U.S. Labor outlines the following on who are covered:

To be a “covered individual” under PUA, an individual must also self-certify that he or she is otherwise able to work and available for work, as provided under state law, except that the individual is unemployed, partially unemployed, unable to work or unavailable for work due to at least one of the following categories described below. Included for each of the categories are illustrative examples and explanations of circumstances that fall I-4 under each category.

These examples and explanations for each of the categories are not an exhaustive list of all COVID-19 related circumstances that may qualify an individual for PUA benefits, however, should other qualifying circumstances be used they must be identified and applied in a manner consistent with the examples below.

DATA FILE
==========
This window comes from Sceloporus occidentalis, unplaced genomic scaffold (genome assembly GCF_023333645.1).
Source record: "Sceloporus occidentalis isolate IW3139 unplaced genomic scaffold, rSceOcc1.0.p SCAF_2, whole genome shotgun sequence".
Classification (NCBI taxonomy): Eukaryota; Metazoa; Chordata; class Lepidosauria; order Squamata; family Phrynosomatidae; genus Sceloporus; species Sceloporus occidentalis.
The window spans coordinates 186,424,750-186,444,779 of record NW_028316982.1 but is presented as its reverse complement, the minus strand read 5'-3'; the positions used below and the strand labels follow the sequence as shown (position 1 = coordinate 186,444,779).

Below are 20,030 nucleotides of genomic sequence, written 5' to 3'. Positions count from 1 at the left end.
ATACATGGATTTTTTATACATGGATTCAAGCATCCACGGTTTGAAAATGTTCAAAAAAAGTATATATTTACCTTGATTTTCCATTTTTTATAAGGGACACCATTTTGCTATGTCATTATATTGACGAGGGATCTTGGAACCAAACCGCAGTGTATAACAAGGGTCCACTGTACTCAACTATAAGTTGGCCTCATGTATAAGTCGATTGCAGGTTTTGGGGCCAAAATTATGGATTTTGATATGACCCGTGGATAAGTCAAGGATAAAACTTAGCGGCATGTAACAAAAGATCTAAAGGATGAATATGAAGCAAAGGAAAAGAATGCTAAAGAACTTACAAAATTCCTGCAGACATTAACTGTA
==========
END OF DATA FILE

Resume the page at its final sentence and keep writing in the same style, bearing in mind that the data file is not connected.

The individual has been diagnosed with COVID-19 or is experiencing symptoms of COVID-19 and is seeking a medical diagnosis. Examples may include:

• An individual who has to quit his or her job as a direct result of COVID-19 because the individual has tested positive for the coronavirus or has been diagnosed with COVID-19 by a qualified medical professional, and continuing work activities, such as through telework, is not possible by virtue of such diagnosis or condition;

• An individual who has to quit his or her job due to coming in direct contact with someone who has tested positive for the coronavirus or has been diagnosed by a medical professional as having COVID-19, and, on the advice of a qualified medical health professional is required to resign from his or her position in order to quarantine.

• A member of the individual’s household has been diagnosed with COVID-19. For example: